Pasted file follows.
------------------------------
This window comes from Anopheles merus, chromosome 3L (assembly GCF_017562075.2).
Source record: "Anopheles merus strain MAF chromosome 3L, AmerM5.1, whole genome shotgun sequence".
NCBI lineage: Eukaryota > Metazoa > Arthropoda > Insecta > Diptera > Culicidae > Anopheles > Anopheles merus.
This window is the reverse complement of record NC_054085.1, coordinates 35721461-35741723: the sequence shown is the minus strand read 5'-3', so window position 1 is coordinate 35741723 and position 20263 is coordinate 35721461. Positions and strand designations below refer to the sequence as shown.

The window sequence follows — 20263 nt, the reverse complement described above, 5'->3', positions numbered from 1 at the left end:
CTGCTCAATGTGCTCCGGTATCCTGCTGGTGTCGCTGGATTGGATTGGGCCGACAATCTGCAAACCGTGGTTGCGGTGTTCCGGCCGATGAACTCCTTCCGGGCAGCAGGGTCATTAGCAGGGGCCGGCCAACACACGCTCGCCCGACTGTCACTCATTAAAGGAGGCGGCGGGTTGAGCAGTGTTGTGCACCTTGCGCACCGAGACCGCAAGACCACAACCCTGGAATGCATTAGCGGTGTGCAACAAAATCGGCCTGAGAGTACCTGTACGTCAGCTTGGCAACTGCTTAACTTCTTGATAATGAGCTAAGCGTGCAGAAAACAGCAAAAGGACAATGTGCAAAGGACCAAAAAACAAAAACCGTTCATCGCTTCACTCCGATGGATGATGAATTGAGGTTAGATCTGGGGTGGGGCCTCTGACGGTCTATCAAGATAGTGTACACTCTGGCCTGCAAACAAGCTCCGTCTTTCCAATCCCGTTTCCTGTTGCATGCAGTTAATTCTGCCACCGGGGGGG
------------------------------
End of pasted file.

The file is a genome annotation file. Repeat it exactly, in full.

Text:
This window comes from Anopheles merus, chromosome 3L (assembly GCF_017562075.2).
Source record: "Anopheles merus strain MAF chromosome 3L, AmerM5.1, whole genome shotgun sequence".
NCBI lineage: Eukaryota > Metazoa > Arthropoda > Insecta > Diptera > Culicidae > Anopheles > Anopheles merus.
This window is the reverse complement of record NC_054085.1, coordinates 35721461-35741723: the sequence shown is the minus strand read 5'-3', so window position 1 is coordinate 35741723 and position 20263 is coordinate 35721461. Positions and strand designations below refer to the sequence as shown.

The window sequence follows — 20263 nt, the reverse complement described above, 5'->3', positions numbered from 1 at the left end:
CTGCTCAATGTGCTCCGGTATCCTGCTGGTGTCGCTGGATTGGATTGGGCCGACAATCTGCAAACCGTGGTTGCGGTGTTCCGGCCGATGAACTCCTTCCGGGCAGCAGGGTCATTAGCAGGGGCCGGCCAACACACGCTCGCCCGACTGTCACTCATTAAAGGAGGCGGCGGGTTGAGCAGTGTTGTGCACCTTGCGCACCGAGACCGCAAGACCACAACCCTGGAATGCATTAGCGGTGTGCAACAAAATCGGCCTGAGAGTACCTGTACGTCAGCTTGGCAACTGCTTAACTTCTTGATAATGAGCTAAGCGTGCAGAAAACAGCAAAAGGACAATGTGCAAAGGACCAAAAAACAAAAACCGTTCATCGCTTCACTCCGATGGATGATGAATTGAGGTTAGATCTGGGGTGGGGCCTCTGACGGTCTATCAAGATAGTGTACACTCTGGCCTGCAAACAAGCTCCGTCTTTCCAATCCCGTTTCCTGTTGCATGCAGTTAATTCTGCCACCGGGGGGG